Congress to extend hate crime law to cover gays

  • Posted by a hidden member.
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    Oct 08, 2009 8:48 PM GMT
    An AP story via MSNBC. But as you read it, this is just in the House so far, as a bill amendment. Look for the Republicans to try to derail it somehow.

    http://www.msnbc.msn.com/id/33228688/ns/politics-capitol_hill/
  • jarhead5536

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    Oct 08, 2009 9:01 PM GMT
    I'll believe it when I see it...
  • Aquanerd

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    Oct 08, 2009 10:21 PM GMT
    How is killing some one for money any better or worse than killing someone because they are gay? When was the last Love Crime committed? I'm sorry if the question offends anyone, but as someone that celebrates all humans as individuals, I have never understood this concept. The killers of Matthew Shepard should have been executed the same way the killed Matthew, regardless of whether they didn't like the fact that he was gay, or they just wanted his cool Diamond encrusted Bam Bam Jewelry.
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    Oct 08, 2009 10:40 PM GMT
    The nature of hate crimes is that they target members of a group and are such that they are meant to intimidate that group based solely on the defining characteristics of that group. When someone gets beaten up or murdered because they're black or jewish or hispanic or muslim or christian or gay, is that not an attack on a group per se and not the individual victim? I believe it is and is different than a crime of opportunity or a crime done for other reasons. Having hate crime laws tells the citizenry that nobody is allowed to intimidate a group that they don't like.
  • Aquanerd

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    Oct 08, 2009 10:42 PM GMT
    McGay saidThe nature of hate crimes is that they target members of a group and are such that they are meant to intimidate that group based solely on the defining characteristics of that group. When someone gets beaten up or murdered because they're black or jewish or hispanic or muslim or christian or gay, is that not an attack on a group per se and not the individual victim? I believe it is and is different than a crime of opportunity or a crime done for other reasons. Having hate crime laws tells the citizenry that nobody is allowed to intimidate a group that they don't like.


    So when the elderly are after to go out at night because they fear the threat of being mugged and or killed for their Social Security Check, is that I hate crime?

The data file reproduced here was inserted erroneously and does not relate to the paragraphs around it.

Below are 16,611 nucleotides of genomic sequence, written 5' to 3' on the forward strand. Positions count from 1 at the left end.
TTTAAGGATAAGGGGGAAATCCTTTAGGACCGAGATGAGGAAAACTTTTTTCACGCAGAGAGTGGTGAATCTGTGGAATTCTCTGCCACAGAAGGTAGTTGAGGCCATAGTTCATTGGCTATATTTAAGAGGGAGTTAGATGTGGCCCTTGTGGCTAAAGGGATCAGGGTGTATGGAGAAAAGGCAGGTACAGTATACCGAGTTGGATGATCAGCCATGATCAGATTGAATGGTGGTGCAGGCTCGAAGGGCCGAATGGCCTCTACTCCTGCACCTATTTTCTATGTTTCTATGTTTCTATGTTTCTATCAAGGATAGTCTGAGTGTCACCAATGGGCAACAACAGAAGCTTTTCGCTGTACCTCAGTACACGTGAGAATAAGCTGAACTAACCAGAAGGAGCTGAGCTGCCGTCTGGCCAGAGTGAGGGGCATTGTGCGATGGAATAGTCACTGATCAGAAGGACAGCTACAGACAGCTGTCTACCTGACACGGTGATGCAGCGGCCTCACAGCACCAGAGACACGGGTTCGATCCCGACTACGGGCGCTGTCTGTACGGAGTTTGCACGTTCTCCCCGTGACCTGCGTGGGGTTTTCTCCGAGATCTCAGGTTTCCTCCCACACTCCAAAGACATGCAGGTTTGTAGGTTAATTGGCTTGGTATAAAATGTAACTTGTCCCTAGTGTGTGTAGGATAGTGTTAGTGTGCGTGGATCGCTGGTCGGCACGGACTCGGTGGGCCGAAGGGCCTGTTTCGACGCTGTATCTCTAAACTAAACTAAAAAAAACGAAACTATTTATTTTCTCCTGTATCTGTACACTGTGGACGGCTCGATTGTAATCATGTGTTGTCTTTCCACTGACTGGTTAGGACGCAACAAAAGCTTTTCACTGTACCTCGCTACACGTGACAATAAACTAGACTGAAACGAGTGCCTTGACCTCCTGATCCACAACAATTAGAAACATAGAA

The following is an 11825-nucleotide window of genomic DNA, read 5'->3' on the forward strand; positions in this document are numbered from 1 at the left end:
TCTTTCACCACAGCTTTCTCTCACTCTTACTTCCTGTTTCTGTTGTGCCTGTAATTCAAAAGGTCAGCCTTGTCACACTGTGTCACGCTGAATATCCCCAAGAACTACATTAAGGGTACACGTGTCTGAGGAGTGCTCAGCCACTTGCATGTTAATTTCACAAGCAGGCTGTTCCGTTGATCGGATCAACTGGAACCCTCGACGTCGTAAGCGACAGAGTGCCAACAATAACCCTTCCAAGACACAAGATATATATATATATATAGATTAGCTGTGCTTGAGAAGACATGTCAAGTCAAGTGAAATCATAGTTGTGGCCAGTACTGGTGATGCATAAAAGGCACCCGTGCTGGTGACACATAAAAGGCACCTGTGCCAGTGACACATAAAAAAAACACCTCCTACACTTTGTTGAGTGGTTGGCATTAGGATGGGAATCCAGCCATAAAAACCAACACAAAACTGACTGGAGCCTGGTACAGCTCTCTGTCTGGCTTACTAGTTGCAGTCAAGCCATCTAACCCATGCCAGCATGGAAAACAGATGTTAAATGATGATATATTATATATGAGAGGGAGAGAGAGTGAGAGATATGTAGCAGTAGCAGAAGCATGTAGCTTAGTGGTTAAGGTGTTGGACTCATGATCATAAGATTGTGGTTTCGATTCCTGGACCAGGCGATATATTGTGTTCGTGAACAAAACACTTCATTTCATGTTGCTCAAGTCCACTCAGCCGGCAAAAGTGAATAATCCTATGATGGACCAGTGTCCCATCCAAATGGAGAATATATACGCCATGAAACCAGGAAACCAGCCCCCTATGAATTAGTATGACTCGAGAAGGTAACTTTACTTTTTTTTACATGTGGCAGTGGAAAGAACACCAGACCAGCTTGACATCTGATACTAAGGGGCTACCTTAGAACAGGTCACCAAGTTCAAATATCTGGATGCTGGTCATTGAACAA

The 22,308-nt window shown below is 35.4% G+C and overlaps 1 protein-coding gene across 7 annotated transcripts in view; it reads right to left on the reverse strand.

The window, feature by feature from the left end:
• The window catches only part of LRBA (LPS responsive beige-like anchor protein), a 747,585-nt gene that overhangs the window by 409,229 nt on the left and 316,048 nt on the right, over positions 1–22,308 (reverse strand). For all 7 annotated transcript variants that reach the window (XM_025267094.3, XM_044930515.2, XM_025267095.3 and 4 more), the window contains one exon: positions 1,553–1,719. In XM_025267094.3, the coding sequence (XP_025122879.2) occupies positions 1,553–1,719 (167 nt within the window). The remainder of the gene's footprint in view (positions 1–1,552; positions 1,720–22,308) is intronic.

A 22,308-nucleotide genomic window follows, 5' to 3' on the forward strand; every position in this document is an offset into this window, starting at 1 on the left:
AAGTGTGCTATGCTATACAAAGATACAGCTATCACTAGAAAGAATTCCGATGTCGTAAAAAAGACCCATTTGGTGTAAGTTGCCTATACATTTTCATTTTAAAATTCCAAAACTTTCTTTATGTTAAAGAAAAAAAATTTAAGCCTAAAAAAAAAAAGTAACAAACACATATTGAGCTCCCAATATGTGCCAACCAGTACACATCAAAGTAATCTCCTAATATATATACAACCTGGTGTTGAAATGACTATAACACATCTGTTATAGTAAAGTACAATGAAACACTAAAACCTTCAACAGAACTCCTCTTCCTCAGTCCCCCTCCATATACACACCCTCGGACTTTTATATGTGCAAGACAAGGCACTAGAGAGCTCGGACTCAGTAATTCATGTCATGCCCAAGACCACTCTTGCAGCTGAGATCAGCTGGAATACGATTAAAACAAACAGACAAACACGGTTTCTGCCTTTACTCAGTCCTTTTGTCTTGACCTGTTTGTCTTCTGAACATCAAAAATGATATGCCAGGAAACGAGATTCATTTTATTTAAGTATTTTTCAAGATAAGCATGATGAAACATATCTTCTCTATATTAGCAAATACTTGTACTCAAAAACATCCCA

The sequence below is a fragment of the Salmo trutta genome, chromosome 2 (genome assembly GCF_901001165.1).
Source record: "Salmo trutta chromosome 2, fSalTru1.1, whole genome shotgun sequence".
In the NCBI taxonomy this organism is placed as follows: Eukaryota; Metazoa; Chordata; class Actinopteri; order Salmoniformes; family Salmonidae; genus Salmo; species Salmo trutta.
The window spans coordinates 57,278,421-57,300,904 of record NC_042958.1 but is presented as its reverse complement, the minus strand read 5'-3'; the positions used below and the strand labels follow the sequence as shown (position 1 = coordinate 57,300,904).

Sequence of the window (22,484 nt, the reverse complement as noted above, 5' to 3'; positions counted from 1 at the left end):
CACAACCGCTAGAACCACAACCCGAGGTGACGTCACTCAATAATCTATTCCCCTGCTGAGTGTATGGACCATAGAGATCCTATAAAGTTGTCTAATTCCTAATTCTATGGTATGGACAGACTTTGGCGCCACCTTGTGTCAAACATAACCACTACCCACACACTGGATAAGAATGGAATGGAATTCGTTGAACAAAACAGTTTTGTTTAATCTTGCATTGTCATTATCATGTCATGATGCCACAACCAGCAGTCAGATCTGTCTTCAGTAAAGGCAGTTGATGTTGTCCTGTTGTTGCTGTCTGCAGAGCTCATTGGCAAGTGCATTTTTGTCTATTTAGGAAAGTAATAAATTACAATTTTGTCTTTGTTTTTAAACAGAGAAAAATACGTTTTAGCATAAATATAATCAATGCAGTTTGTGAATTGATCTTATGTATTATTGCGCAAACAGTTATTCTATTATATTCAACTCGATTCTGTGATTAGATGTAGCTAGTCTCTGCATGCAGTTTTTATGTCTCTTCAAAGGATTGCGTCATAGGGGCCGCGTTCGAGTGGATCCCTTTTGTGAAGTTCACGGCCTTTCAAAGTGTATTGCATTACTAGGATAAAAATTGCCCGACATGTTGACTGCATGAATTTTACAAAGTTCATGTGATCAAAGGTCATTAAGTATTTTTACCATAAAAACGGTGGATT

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    Oct 08, 2009 10:44 PM GMT
    The elderly are victims of crimes of opportunity. The message is not that the elderly should not exist whereas ethnic, religious or sexual groups are sent that message.

    Incidentally, are you drunk or do you just have a hard time forming a sentence? That's not a slam, I'm just surprised by the quality of your wording.
  • Aquanerd

    Posts: 845

    Oct 08, 2009 10:48 PM GMT
    McGay saidThe elderly are victims of crimes of opportunity. The message is not that the elderly should not exist whereas ethnic, religious or sexual groups are sent that message.

    Incidentally, are you drunk or do you just have a hard time forming a sentence? That's not a slam, I'm just surprised by the quality of your wording.


    Dyslexic and distracted. But thank.
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    Oct 08, 2009 10:50 PM GMT
    OK, sorry about that. You did pretty good, considering.
  • t0theheights

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    Oct 08, 2009 10:59 PM GMT
    McGay saidThe nature of hate crimes is that they target members of a group and are such that they are meant to intimidate that group based solely on the defining characteristics of that group. When someone gets beaten up or murdered because they're black or jewish or hispanic or muslim or christian or gay, is that not an attack on a group per se and not the individual victim? I believe it is and is different than a crime of opportunity or a crime done for other reasons. Having hate crime laws tells the citizenry that nobody is allowed to intimidate a group that they don't like.


    I wholeheartedly agree. Hate crimes laws are essential to tell bigots and haters it is never ok to intimidate a group just because you don't agree with their views or are prejudiced against them for any reason. It's no surprise that republicans only oppose hate crimes laws against groups such as gays that they themselves hate and are bigoted toward.
  • Aquanerd

    Posts: 845

    Oct 08, 2009 11:02 PM GMT
    McGay saidOK, sorry about that. You did pretty good, considering.


    No prob, I never take offense at anything that is written on an internet post. Which is a good thing considering my stance on many topics.

    Back to the topic. I've never looked at someone other than an as an individual, and never been threatened, by an act on another person. I have gotten angry, and confrontational when I thought someone was being bulled regardless of race, age, sex, disability, or sexual orientation. I get that from my dad. He was raised by a redneck sheriffs deputy that knew right from wrong. He was killed by a "hit and run" on a country road in the 1940's after stopping a "cross burning" in rural South Carolina. My Grandmother never would look at the Sheriff in the eye after that.